Georgette stopped writing over Christmas and put her money worries to one side. Her friend Joanna Cannan had been in touch with the happy news that she’d found a pedigree wolfhound at an affordable price.
“One charming thing has happened: I look like getting a wolfhound for a song. Been offered a champion-class puppy for £2.2.0, because she’s dislocated her leg, & it isn’t now quite straight – thus making her useless for show…Her name is Misty Dawn, & you can’t deny that I should look well with a stately wolf-hound at my feet!”Georgette Heyer to Norah Perriam, letter, 27 November 1935.
Georgette was elated at the prospect of another dog to join her adored Johnny the bull-terrier and Puck the Siamese cat and she travelled up to Henley to see her likely new pet. The breeder was Miss Esther Croucher, a noted European wolfhound judge, owner of the Rippingdon Kennels at Woodcote, and, from 1939, secretary of the Irish Wolfhound Club. Georgette was smitten with Misty Dawn who stood 33 inches at the shoulder and in later years Georgette would sometimes jokingly threaten to make a scene by bringing her wolfhound with her to lunch at the Ritz.
“the wolfhound wasn’t just any dog. The Irish wolf dog was the hound of kings and warriors dating back to the beginning of Ireland itself, world-famous for its ferocity, prowess in the hunt and —not the least — for its near-human qualities.”Bob McMillan, 27 March 2018, https://thewildstare.com/what-was-the-wolfhound-artists-secret/
The Talisman Ring – “a wholly glorious novel”
A fortnight after Christmas, Georgette finally returned to her desk and managed to write 7000 words in a single day. By 4 February 1936, the manuscript of Behold, Here’s Poison was complete. It had taken her less than three months to write the novel, but she still apologised to her agent for having “been so long over it”. Even before she had finished it, Heyer was already thinking about what to write next. She’d begun planning a book about Waterloo, but a few weeks later thought she might write some more short stories first – including one called “Corinthian”. By mid-March her money worries had become so severe that she had concluded that the best thing to do was to “abandon – or at any rate postpone – the Waterloo book, & instead to write a light, saleable Regency novel”. She planned to call the novel “Corinthian” and promised to let Miss Perriam “have a synopsis & some 6 or 7 chapters as soon as possible”, but three weeks later she still had not delivered them. Then, on 2 April 1936, Georgette had a breakthrough:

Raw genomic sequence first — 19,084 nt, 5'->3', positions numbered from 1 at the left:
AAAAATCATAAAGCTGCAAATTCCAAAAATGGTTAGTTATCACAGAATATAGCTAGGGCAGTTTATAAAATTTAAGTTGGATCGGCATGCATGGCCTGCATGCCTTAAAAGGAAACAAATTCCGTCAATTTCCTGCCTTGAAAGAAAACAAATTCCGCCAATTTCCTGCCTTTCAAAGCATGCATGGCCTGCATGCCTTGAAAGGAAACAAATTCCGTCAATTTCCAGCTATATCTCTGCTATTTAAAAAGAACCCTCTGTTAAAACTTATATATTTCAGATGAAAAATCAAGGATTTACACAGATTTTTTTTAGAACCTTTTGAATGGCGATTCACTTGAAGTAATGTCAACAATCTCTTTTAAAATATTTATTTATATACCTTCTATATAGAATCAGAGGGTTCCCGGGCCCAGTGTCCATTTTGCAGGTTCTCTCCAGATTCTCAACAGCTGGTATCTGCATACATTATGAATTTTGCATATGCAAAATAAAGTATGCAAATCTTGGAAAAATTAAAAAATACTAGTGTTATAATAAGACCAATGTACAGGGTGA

After several days brain-racking, during which time it appeared to me that I had Written Myself Out & couldn’t think of any plot at all, a Wholly Glorious Novel burst upon me in the space of twenty minutes. Three hours work filled in the rough sketch, & the result is the accompanying synopsis, [not attached – unfortunately!] which I hope may convey something to you. I start work tomorrow, & shall hope to have a fair wog to send you by the 14th. Anyway, I send a synopsis now. Unless I’ve lost my gift for the Farcical, which I do not think, I’m going to perpetrate one of my more amusing & exciting works. The title is The Talisman RingGeorgette Heyer to Norah Perriam, letter, 2 April 1936.